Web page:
Development of a bioartificial pancreas: II. Effects of oxygen on long- term entrapped βTC3 cell cultures

Klearchos K Papas, R. C. Long, A. Sambanis, I. Constantinidis

Research output: Contribution to journalArticle

59 Citations (Scopus)

Abstract

Tissue-engineered pancreatic constructs based on immunoisolated, insulin-secreting cells are promising in providing an effective, relatively inexpensive, long-term treatment for type I (insulin-dependent) diabetes. An in vitro characterization of construct function under conditions mimicking the in vivo environment is essential prior to any extensive animal experimentation. Encapsulated cells may experience hypoxic conditions postimplantation as a result of one or more of the following: the design of the construct; the environment at the implantation site; or the development of fibrosis around the construct. In this work, we studied the effects of 3- and 4-day-long hypoxic episodes on the metabolic and secretory activities and on the levels of intracellular metabolites detectable by phosphorus-31 nuclear magnetic resonance (31P NMR) of alginate/poly-L-lysine/alginate entrapped βTC3 mouse insulinomas continuously perfused with culture medium. Results show that, upon decreasing the oxygen concentration in the surrounding medium, the encapsulated cell system reached a new, lower metabolic and secretory state. Hypoxia drove the cells to a more anaerobic glycolytic metabolism, increased the rates of glucose consumption (GCR) and lactate production (LPR), and reduced the rates of oxygen consumption (OCR) and insulin secretion (ISR). Furthermore, hypoxia reduced the levels of intracellular nucleotide triphosphates (NTP) and phosphorylcholine (PC) and caused a rapid transient increase in inorganic phosphate (P(i)). Upon restoration of the oxygen concentration in the perfusion medium, all parameters returned to their prehypoxic levels within 2 to 3 days following either gradual unidirectional changes (ISR, NTP, PC) or more complicated dynamic patterns (OCR, GCR, LPR). A further increase in oxygen concentration in the perfusion medium drove OCR, ISR, NTP, PC, and P(i) to new, higher levels. It is concluded that 31P NMR spectroscopy can be used for the prolonged noninvasive monitoring of the bioenergetic changes of encapsulated βTC3 cells occurring with changes in oxygen tension. The data also indicate that the oxygen-dependent states might be related to the total number of viable, metabolically active cells supported by the particular oxygen level to which the system is exposed. These findings have significant implications in developing and non-invasively monitoring a tissue-engineered bioartificial pancreas based on transformed β cells, as well as in understanding the biochemical events pertaining to insulin secretion from βTC3 insulinomas.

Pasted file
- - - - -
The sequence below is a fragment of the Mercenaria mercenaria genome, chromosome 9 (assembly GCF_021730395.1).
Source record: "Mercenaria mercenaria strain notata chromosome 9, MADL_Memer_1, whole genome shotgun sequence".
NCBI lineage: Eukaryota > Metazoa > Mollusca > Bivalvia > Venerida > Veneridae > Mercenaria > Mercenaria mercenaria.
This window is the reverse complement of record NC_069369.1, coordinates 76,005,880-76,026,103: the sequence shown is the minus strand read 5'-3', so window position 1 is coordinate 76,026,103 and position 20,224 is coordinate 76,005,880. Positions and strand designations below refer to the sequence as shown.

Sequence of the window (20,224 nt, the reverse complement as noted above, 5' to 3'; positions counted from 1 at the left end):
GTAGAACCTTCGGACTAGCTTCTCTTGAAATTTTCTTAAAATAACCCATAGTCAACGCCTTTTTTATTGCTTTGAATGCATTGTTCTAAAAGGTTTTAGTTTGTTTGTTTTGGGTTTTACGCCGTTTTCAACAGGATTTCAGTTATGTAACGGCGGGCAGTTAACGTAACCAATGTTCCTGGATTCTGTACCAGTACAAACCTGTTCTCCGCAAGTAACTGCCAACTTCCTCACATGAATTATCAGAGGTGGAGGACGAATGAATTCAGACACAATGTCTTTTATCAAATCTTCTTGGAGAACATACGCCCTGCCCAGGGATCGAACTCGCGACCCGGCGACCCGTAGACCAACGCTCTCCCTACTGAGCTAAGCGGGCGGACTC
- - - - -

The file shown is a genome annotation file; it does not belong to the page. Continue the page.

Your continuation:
Original languageEnglish (US)
Pages (from-to)231-237
Number of pages7
JournalBiotechnology and Bioengineering
Volume66
Issue number4
StatePublished - 1999
Externally publishedYes

Fingerprint

Cell culture
Insulin
Pancreas
Cell Culture Techniques
Oxygen
Phosphorylcholine
Optical character recognition
Nucleotides
Insulinoma
Alginate
Lactic Acid
Magnetic Resonance Spectroscopy
Perfusion
Anaerobiosis
Cell Hypoxia
Nuclear magnetic resonance
Tissue
Insulin-Secreting Cells
Monitoring
Oxygen Consumption

Keywords

  • βTC3 cells
  • Bioartificial pancreas
  • Bioenergetics
  • Cell encapsulation
  • Insulin secretion
  • Nuclear magnetic resonance (NMR) spectroscopy
  • Oxygen effects

ASJC Scopus subject areas

  • Biotechnology
  • Microbiology

Cite this

Development of a bioartificial pancreas : II. Effects of oxygen on long- term entrapped βTC3 cell cultures. / Papas, Klearchos K; Long, R. C.; Sambanis, A.; Constantinidis, I.

In: Biotechnology and Bioengineering, Vol. 66, No. 4, 1999, p. 231-237.

Research output: Contribution to journalArticle

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